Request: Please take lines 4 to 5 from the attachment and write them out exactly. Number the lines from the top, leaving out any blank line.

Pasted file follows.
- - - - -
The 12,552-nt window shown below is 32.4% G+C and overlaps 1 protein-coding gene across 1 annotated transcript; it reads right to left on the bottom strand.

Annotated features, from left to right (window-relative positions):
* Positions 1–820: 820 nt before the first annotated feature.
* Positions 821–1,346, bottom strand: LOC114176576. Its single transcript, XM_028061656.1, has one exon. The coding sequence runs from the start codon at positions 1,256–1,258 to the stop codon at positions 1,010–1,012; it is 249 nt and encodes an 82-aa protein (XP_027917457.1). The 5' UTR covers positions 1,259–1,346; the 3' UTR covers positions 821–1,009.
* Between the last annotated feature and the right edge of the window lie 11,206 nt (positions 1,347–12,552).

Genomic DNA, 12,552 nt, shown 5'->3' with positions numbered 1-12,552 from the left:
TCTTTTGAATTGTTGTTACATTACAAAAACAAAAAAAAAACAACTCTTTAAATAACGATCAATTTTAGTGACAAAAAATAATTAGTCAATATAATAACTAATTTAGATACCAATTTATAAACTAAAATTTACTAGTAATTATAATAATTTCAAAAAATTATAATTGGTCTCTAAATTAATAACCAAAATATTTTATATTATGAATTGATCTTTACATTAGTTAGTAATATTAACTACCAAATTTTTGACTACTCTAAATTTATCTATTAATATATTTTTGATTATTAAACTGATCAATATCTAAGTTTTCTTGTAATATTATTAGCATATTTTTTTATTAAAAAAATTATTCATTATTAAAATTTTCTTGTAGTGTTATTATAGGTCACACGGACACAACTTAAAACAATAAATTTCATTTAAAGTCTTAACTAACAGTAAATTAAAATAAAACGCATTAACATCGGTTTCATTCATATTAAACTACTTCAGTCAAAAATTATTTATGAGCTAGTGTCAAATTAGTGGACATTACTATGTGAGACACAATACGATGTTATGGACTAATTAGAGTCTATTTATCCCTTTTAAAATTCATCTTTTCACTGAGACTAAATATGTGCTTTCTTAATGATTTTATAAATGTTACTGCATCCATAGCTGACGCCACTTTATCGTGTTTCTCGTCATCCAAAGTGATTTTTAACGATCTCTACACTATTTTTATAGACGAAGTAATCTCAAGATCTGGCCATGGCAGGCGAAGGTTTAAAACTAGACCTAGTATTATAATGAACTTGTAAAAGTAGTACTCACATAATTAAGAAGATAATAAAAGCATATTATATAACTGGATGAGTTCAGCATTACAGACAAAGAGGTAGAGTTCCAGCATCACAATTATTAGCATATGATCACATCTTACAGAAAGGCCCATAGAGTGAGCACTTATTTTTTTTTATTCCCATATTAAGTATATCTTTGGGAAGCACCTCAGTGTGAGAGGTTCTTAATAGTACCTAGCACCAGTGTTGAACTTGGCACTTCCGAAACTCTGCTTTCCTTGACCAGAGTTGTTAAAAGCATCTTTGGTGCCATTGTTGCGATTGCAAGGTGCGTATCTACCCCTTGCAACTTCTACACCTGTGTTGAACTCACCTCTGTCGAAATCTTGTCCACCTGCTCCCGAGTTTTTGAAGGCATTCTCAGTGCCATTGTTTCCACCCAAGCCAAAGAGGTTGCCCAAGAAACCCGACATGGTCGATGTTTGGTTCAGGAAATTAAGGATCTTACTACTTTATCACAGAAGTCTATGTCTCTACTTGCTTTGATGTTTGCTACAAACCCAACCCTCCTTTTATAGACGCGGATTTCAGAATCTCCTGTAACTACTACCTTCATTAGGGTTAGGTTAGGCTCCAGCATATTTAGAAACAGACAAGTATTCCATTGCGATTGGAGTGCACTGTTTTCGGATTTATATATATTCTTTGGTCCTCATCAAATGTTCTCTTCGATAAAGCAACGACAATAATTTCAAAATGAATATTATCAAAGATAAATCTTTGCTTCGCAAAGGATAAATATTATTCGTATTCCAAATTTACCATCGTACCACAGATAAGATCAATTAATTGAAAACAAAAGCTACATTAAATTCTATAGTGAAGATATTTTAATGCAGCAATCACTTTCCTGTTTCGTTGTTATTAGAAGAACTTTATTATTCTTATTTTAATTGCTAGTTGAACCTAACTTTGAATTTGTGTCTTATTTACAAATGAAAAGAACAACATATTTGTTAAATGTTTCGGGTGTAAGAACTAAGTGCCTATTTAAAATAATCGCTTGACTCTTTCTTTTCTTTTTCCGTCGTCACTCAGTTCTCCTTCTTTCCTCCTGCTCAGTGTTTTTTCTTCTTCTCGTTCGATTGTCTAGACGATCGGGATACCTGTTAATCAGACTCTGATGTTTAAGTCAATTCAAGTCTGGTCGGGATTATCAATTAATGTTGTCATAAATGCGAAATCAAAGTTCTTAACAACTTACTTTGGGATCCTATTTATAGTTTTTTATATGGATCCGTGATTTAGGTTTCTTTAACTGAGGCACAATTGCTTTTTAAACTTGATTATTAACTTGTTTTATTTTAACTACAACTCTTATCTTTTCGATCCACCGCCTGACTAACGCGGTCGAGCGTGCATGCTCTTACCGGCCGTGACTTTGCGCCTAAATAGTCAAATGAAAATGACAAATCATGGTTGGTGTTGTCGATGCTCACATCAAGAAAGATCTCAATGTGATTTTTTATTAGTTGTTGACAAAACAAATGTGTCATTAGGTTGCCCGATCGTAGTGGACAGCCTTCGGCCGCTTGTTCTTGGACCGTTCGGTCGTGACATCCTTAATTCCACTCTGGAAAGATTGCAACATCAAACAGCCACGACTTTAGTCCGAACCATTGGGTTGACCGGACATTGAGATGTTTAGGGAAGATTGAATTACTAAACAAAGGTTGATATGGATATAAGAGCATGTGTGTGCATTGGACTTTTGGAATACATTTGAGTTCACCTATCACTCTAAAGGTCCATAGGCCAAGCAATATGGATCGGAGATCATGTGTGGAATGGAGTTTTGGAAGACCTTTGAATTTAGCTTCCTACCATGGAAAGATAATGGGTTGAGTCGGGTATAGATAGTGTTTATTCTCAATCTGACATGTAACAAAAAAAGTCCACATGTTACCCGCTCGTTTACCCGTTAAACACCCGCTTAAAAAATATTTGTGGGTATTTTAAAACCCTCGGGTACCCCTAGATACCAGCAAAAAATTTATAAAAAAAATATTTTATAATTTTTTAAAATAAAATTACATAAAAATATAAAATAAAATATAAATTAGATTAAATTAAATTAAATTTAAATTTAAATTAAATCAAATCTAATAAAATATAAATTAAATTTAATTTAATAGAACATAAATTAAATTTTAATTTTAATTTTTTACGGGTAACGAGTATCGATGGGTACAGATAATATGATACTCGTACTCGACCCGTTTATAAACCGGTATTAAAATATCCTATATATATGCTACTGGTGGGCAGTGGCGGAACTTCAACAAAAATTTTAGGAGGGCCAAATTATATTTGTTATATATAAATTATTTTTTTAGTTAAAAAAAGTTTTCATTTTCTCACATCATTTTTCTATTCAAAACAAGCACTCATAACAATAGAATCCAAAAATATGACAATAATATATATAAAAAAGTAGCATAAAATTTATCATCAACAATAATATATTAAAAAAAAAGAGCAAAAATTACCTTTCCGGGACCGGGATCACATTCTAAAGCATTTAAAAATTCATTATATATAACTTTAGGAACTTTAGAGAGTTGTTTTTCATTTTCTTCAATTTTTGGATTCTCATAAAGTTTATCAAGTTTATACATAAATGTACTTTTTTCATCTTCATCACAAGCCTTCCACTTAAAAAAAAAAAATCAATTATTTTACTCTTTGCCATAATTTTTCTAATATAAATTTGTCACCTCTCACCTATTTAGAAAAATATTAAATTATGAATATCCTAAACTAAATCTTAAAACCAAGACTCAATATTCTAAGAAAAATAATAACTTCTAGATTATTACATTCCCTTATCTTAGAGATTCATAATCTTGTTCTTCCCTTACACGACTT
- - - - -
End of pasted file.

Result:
* Positions 821–1,346, bottom strand: LOC114176576. Its single transcript, XM_028061656.1, has one exon. The coding sequence runs from the start codon at positions 1,256–1,258 to the stop codon at positions 1,010–1,012; it is 249 nt and encodes an 82-aa protein (XP_027917457.1). The 5' UTR covers positions 1,259–1,346; the 3' UTR covers positions 821–1,009.
* Between the last annotated feature and the right edge of the window lie 11,206 nt (positions 1,347–12,552).